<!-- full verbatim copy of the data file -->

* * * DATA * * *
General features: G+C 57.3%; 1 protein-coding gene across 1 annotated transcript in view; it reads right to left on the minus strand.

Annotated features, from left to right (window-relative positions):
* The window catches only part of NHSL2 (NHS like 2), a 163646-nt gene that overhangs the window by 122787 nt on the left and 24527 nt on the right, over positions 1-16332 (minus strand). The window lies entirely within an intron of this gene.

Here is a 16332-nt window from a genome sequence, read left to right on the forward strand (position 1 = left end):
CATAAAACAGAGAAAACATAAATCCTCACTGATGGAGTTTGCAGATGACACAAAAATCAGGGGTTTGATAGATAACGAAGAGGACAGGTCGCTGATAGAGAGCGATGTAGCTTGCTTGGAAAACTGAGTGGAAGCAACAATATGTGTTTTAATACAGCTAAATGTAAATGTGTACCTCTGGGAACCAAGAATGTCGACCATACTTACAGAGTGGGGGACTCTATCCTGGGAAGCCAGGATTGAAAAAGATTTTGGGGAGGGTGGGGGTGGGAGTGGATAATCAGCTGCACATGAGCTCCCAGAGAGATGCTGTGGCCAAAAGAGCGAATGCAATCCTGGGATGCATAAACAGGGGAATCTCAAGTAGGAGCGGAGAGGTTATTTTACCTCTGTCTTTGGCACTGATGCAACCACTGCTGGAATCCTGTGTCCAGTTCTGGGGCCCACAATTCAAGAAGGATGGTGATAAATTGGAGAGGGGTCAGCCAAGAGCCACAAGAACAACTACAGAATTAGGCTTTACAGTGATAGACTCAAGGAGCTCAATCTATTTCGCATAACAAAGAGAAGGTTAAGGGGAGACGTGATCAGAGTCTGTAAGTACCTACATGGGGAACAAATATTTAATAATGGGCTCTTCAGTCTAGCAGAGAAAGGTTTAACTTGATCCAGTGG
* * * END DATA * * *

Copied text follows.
General features: G+C 57.3%; 1 protein-coding gene across 1 annotated transcript in view; it reads right to left on the minus strand.

Annotated features, from left to right (window-relative positions):
* The window catches only part of NHSL2 (NHS like 2), a 163646-nt gene that overhangs the window by 122787 nt on the left and 24527 nt on the right, over positions 1-16332 (minus strand). The window lies entirely within an intron of this gene.

Here is a 16332-nt window from a genome sequence, read left to right on the forward strand (position 1 = left end):
CATAAAACAGAGAAAACATAAATCCTCACTGATGGAGTTTGCAGATGACACAAAAATCAGGGGTTTGATAGATAACGAAGAGGACAGGTCGCTGATAGAGAGCGATGTAGCTTGCTTGGAAAACTGAGTGGAAGCAACAATATGTGTTTTAATACAGCTAAATGTAAATGTGTACCTCTGGGAACCAAGAATGTCGACCATACTTACAGAGTGGGGGACTCTATCCTGGGAAGCCAGGATTGAAAAAGATTTTGGGGAGGGTGGGGGTGGGAGTGGATAATCAGCTGCACATGAGCTCCCAGAGAGATGCTGTGGCCAAAAGAGCGAATGCAATCCTGGGATGCATAAACAGGGGAATCTCAAGTAGGAGCGGAGAGGTTATTTTACCTCTGTCTTTGGCACTGATGCAACCACTGCTGGAATCCTGTGTCCAGTTCTGGGGCCCACAATTCAAGAAGGATGGTGATAAATTGGAGAGGGGTCAGCCAAGAGCCACAAGAACAACTACAGAATTAGGCTTTACAGTGATAGACTCAAGGAGCTCAATCTATTTCGCATAACAAAGAGAAGGTTAAGGGGAGACGTGATCAGAGTCTGTAAGTACCTACATGGGGAACAAATATTTAATAATGGGCTCTTCAGTCTAGCAGAGAAAGGTTTAACTTGATCCAGTGG